Saturday, November 27, 2010

Candy Cane Tutorial!

handmade projects

It's time for a quick break from wedding/Christmas preparations. I've wanted to do a tutorial on homemade candy canes for quite some time. If I don't do it now, it won't be any good until next Christmas season. This will be quick and may have lots of typos.

Eleven Christmases ago we moved to the midwest and a good lady in our ward invited us over to make candy canes with her family. I was perplexed. "You mean you make real candy canes?" She replied that they did. "With stripes and everything?" She assured me that they would even be striped. We enjoyed it so much that we now have a Candy Cane party with friends each year. It's become an important part of our celebration.

NOTE: Don't let the length of the written instructions deter you. I've incorporated all of the hints and tips from my friend into the recipe. It's not as extensive as it looks. I recommend that you have at least eight to twelve-ish people to do this, or you're going to get really tired of rolling them.

The recipe came from my friend's grandma. She was born in the 1880's, lived in Utah all her life and worked in a candy factory as a young girl. This is the recipe from the factory.

6 cups sugar
3 cups water
2/3 teaspoons salt
3 tablespoons light corn syrup
2/3 teaspoon cream of tartar
1/4 dram peppermint oil (or less) Available at pharmacies
red food coloring

In a large pot, combine sugar, water, salt and corn syrup. Stir really well, till all sugar crystals are dissolved (if any crystals remain when it starts to boil, the candy will turn amber). Over medium-high heat, bring to a boil (she cooks it on high because it's faster).

Then add the cream of tartar but DO NOT STIR. Put lid on pot to steam for three minutes. Remove lid and, with damp cloth, wipe crystals from sides of pan.

Cook to hard crack stage (300-310 degrees Fahrenheit). Mixture will bubble white over entire surface. According to my friend, the cold water test is the only way to be sure it has cooked long enough. You will actually hear a small crack when the candy is dropped into a cup of cold water.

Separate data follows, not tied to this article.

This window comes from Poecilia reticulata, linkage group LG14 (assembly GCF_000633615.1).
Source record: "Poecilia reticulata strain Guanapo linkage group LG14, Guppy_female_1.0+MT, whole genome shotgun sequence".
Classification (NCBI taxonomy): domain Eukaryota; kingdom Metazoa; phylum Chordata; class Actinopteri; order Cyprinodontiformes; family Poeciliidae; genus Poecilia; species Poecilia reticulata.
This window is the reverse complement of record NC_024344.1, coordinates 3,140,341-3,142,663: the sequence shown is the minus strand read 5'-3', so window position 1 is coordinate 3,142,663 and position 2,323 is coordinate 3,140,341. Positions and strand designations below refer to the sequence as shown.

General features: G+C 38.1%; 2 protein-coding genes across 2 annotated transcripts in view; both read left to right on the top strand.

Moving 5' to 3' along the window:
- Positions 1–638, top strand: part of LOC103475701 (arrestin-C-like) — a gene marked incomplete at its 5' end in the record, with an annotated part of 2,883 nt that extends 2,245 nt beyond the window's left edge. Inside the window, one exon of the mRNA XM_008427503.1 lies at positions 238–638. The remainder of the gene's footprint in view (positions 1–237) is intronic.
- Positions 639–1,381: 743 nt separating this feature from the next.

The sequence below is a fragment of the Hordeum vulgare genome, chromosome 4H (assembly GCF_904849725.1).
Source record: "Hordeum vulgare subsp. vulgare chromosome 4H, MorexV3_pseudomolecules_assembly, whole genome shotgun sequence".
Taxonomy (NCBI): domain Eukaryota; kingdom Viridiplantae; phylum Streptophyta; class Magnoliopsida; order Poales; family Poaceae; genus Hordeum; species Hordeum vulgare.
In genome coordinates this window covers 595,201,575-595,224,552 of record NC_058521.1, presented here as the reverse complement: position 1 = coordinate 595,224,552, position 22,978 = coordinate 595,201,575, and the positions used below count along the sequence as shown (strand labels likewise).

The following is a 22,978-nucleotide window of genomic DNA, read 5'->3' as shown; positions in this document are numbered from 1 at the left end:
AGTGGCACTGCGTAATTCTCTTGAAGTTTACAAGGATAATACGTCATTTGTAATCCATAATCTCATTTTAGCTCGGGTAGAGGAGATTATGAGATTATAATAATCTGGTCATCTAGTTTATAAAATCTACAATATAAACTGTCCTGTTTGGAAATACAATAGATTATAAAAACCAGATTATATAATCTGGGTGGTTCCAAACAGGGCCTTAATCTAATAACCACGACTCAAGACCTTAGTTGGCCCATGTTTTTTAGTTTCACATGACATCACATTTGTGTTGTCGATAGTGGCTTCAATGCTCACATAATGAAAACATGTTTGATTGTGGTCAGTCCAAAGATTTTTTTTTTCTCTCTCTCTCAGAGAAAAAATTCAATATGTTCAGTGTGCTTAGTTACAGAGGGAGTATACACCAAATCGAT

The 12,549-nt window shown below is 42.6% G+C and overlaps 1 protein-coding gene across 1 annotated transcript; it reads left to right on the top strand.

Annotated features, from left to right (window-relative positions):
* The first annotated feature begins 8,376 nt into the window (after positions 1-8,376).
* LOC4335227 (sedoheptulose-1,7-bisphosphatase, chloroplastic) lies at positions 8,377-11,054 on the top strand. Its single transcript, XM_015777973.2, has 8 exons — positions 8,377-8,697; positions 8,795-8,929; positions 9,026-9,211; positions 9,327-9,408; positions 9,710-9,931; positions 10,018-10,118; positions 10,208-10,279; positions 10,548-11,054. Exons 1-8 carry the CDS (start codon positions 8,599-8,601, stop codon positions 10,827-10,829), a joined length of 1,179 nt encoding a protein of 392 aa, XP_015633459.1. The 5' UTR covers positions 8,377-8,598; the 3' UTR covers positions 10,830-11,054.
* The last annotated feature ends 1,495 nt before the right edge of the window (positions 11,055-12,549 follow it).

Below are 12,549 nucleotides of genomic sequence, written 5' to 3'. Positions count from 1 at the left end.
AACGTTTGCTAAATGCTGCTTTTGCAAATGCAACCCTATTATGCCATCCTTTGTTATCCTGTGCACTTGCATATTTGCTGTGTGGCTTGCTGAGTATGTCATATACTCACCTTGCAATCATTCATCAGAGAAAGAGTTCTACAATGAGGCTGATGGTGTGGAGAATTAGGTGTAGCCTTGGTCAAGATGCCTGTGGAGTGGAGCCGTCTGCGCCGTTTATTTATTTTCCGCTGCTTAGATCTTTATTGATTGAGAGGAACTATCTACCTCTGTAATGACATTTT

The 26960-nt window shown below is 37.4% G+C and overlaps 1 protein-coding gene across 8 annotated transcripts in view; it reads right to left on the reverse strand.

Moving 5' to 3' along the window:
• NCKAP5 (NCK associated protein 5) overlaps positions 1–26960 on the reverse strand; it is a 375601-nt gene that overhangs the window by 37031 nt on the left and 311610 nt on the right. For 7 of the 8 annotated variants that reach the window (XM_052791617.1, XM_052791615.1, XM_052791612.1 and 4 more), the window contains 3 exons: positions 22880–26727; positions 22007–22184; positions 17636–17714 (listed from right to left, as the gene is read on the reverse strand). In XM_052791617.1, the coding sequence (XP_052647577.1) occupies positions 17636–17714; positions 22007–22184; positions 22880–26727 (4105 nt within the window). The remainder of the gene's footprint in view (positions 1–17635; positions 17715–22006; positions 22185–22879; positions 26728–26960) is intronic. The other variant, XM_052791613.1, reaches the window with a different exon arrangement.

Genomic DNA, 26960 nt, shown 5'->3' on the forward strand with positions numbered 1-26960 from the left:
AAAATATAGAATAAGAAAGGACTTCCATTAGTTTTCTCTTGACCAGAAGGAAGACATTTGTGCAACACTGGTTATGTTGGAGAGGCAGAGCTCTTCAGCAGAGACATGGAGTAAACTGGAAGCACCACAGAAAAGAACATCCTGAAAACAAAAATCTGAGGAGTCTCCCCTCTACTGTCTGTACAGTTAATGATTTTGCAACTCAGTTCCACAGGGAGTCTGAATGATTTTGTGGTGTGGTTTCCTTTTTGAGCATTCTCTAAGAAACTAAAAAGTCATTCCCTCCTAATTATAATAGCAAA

Immediately removed the pot from the burner. Pour 2/3 onto a buttered cookie sheet to cool. Leave the other 1/3 in the pan to cool (this will be the stripe).

Once it is cool enough to handle, lightly butter hands and pull the candy white (doesn't take very long). While pulling, add flavor. Snip a small amount off with kitchen shears to test for flavor. Next, pull, flavor and color the stripe.

Here are our friends from Kansas who joined us for Thanksgiving pulling the candy white.

Hubders adding the red to the stripe.

Lump the white into a rough ball. Stretch the red into a rough rope and make a ring around the white.

With two people, stretch the whole thing out to about a foot or so and twist so the stripe goes around and around.

Place on a wooden board and roll (should be unfinished wood, or the candy cane will slide instead of rolling). Cut with kitchen shears once it gets too long for your two hand spans. Give 1/2 to someone else and both of you continue rolling on wooden boards, cutting and passing to someone new whenever a piece gets to be longer than your hand spans.

Place extra pieces on a buttered cookie sheet in a 170 degreee oven, with the door left open to keep warm till they can be rolled (pieces that get too cold to roll may also be placed in the oven to warm them up again). Continue rolling till desired size.

Shape into canes, or any other shape you desire. Place on waxed paper, making sure that the canes do not touch each other. (I always stock up on shirt boxes at Christmas time. Lined with wax paper, they are ideal for sending the candy canes home with your guests.)

The finished product! Some of the pictures are lousy and you'll notice that some years, the candy canes are whiter than others!

Try it! You'll be glad you did!